Given the overriding objective of the High Court Rules based upon JCM to ‘facilitate the resolution of the real issues in dispute justly and speedily, efficiently and cost effectively’, it is understandable that the proof of documents should be facilitated which are not disputed.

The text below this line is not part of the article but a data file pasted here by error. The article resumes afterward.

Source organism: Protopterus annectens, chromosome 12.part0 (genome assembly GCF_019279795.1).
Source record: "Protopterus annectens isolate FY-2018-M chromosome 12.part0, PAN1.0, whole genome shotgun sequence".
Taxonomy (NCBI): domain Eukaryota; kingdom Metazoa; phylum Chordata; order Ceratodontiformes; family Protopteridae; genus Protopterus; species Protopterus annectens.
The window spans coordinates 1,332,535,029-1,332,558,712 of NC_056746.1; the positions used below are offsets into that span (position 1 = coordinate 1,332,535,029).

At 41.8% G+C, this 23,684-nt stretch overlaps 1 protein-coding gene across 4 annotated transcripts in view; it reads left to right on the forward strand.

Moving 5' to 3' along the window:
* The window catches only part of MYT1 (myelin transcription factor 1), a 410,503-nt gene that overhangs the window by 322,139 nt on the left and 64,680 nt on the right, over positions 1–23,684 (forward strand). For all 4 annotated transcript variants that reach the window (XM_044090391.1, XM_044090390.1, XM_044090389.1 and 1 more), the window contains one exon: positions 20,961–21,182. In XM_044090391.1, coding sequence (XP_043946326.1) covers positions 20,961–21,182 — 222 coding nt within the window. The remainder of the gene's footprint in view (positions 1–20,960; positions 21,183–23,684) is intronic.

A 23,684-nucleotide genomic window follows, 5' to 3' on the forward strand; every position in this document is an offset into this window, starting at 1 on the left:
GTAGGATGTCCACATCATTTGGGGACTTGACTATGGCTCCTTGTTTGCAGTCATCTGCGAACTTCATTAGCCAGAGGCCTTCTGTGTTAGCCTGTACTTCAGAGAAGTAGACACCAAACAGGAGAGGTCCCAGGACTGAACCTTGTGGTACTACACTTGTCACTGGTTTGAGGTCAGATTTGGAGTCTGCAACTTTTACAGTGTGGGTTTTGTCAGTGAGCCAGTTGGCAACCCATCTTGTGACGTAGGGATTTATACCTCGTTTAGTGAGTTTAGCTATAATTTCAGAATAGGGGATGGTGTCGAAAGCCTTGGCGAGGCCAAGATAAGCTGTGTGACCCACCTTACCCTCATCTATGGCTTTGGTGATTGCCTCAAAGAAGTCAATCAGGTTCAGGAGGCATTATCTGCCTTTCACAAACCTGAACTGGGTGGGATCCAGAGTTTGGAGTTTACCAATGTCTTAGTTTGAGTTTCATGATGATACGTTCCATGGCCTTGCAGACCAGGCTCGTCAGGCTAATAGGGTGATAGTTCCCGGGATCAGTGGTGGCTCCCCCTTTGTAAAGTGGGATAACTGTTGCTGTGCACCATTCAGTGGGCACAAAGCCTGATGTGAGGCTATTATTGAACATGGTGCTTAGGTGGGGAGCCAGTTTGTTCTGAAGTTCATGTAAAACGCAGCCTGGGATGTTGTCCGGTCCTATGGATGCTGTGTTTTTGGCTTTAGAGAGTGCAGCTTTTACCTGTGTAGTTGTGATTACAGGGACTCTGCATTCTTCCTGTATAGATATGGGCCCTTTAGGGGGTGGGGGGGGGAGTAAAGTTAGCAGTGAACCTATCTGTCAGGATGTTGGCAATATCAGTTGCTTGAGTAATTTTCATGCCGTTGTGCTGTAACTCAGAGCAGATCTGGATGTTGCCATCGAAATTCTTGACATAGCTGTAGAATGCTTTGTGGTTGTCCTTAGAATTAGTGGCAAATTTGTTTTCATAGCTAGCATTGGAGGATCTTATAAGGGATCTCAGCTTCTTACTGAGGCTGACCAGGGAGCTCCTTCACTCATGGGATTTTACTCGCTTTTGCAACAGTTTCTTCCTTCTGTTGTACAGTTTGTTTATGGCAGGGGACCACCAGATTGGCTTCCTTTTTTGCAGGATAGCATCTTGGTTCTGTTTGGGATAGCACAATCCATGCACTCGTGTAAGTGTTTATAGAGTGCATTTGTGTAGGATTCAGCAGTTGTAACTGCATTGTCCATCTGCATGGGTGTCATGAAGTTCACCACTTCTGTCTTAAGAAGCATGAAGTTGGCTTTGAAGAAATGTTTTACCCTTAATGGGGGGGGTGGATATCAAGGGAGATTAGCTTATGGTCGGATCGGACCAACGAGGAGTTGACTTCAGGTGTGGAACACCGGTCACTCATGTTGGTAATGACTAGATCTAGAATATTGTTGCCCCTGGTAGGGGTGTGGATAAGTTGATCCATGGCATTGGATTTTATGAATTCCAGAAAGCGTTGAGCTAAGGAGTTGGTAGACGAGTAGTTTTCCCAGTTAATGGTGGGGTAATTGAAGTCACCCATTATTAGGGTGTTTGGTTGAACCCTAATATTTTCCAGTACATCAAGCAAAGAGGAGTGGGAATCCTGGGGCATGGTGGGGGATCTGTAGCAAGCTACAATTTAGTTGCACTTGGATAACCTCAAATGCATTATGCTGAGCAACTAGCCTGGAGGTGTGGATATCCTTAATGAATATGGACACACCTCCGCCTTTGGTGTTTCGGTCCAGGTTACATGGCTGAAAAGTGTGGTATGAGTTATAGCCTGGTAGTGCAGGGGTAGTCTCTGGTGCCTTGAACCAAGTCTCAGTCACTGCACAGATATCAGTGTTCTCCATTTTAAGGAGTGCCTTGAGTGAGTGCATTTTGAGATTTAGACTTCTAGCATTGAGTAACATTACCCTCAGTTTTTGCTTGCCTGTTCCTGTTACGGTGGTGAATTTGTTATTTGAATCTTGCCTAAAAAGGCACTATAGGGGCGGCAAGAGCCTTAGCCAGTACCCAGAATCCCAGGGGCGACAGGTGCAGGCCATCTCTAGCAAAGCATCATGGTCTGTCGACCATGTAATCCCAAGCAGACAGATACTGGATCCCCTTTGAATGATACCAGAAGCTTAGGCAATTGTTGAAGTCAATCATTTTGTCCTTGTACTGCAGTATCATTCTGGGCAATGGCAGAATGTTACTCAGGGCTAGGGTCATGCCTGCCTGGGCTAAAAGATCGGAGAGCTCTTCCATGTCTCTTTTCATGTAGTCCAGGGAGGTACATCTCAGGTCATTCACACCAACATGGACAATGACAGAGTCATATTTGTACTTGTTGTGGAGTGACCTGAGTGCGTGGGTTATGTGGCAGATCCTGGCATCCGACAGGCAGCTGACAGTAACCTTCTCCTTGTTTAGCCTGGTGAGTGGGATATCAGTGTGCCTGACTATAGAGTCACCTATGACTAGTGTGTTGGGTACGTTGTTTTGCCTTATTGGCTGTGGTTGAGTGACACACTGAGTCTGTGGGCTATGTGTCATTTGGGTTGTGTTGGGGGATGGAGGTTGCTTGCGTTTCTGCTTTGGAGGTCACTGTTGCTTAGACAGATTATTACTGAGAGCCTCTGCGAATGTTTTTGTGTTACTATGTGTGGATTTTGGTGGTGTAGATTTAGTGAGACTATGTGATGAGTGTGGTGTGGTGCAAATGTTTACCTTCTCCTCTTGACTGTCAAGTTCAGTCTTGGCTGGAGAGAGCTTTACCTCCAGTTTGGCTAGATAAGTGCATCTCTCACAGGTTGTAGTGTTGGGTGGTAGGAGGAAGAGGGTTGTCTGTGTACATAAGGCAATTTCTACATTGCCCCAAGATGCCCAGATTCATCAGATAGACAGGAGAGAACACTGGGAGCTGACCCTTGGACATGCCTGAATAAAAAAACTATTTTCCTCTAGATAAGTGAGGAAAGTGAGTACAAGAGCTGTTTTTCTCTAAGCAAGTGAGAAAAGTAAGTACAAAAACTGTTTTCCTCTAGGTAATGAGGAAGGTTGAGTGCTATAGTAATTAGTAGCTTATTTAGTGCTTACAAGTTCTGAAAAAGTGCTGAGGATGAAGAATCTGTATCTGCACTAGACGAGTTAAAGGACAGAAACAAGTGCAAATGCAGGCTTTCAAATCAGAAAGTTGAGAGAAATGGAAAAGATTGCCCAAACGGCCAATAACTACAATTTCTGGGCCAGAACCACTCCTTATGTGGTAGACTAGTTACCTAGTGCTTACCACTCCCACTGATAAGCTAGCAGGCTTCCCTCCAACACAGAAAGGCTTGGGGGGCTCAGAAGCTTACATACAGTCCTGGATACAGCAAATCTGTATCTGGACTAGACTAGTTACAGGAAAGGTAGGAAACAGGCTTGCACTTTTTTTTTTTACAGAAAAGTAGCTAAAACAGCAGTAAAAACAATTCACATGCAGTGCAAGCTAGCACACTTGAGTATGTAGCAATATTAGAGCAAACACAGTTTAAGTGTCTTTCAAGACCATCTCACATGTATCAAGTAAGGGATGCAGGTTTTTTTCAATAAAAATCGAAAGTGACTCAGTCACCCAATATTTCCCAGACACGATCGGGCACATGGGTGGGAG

In view of both parties’ understanding of the practice contended for and the import of rule 28(7) and the evidence presented, absolution in this matter should not have been granted. Once the documents are not disputed, they are regarded as admissible. In view of the plaintiff’s evidence of his payment instructions from his own and Jack’s Trading CC’s banking accounts, reflected in those documents in favour of the CC, it would appear that the plaintiff has provided prima facie evidence of payment in respect of claim 1 to avert absolution. I do however point out that the practice as understood by both counsel is not compatible with the rules, as currently formulated. Whilst discovered documents not disputed are to be regarded as admissible without further proof, if parties seek to rely upon the truth of their contents, they would need to be proven in the ordinary course. The way for litigants to avoid providing that proof when intending to rely upon the contents of documentary evidence is to make use of rule 95 read with Form 21 to give notice to the other party to admit those documents which will result in those documents being proved at trial without the need to call witnesses to prove them.